From Staten Island to Paris: SJU Students Explore Global Terrorism
Fifteen students from St. John’s Staten Island campus spent early January 2016 in Paris, France, where they learned about international efforts to combat terrorism with a University professor who has extensive law enforcement experience.
The students spent a week in Paris, January 3–11, as part of the selective 2016 Vice Provost’s International Fellowship Program. Living at the University’s academic center in the picturesque St–Germain district, they attended classes, toured historic sites, and met international experts on terrorism.
“Our students were able to take part in a truly wonderful learning opportunity,” said James O’Keefe, Ph.D., Professor of Criminal Justice and Vice Provost of the Staten Island campus. O’Keefe accompanied the students to Paris and served as their principal instructor. Guest lecturers included a special agent from the US Department of State; a New York City police detective assigned to counter-terrorism duties in Paris; and two scholars from French universities.
More than 40 students applied for seats in the competitive opportunity. Twenty-one were accepted, and 15 ultimately enrolled. O’Keefe, a former Deputy Commissioner in the New York City Police Department, created the program by adding the study abroad component to an existing homeland security course, entitled Global Threats to Security. The course is offered through the University’s College of Professional Studies.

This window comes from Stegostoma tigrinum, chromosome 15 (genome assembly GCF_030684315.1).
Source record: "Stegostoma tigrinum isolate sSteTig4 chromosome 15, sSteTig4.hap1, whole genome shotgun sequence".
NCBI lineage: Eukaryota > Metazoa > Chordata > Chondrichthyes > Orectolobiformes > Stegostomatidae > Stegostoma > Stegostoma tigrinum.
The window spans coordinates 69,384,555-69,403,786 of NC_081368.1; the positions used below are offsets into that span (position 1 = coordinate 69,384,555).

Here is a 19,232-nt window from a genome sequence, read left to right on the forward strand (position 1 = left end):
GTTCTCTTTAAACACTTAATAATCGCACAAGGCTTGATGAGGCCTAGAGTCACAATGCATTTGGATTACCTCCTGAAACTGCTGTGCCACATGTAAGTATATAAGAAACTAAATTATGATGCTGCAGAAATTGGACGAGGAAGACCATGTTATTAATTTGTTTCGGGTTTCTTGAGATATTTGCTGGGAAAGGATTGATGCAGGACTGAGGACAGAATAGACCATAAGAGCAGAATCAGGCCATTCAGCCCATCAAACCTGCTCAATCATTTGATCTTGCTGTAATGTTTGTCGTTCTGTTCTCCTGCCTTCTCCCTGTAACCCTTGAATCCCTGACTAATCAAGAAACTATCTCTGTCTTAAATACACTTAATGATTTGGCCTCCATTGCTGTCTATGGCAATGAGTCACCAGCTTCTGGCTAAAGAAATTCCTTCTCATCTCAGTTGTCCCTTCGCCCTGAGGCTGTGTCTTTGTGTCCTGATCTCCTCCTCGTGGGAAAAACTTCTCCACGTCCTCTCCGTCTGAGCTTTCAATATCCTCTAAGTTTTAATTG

Now back on the Staten Island campus, O’Keefe continues to meet with the students every Wednesday throughout the semester. He is pleased by the variety of majors they represent. “As we see in the presidential debates and the media, this issue is relevant to every academic area,” he said. “It’s something that we all need to better understand.”
In Paris, students combined academics with visits to the Louvre, the Arc de Triomphe, and the Musée de Collections Historiques de la Préfecture de Police, a museum containing memorabilia, photographs, and items from French law enforcement history. “Experiencing the city of Paris was one of the most amazing things I’ve done,” said Shannon Bergin ’17Ed, a student in The School of Education. “And looking into terrorism in other countries is an eye-opening experience.”
“Between trying new foods, making new friends, seeing historical monuments, and learning about global security, our trip to Paris was a once in a lifetime opportunity I’ll never forget,” noted Kevin Heaney ’16CPS, a homeland security major. “It was an incredible mixture of exploring the old world—and the role of security in the new world we all face.”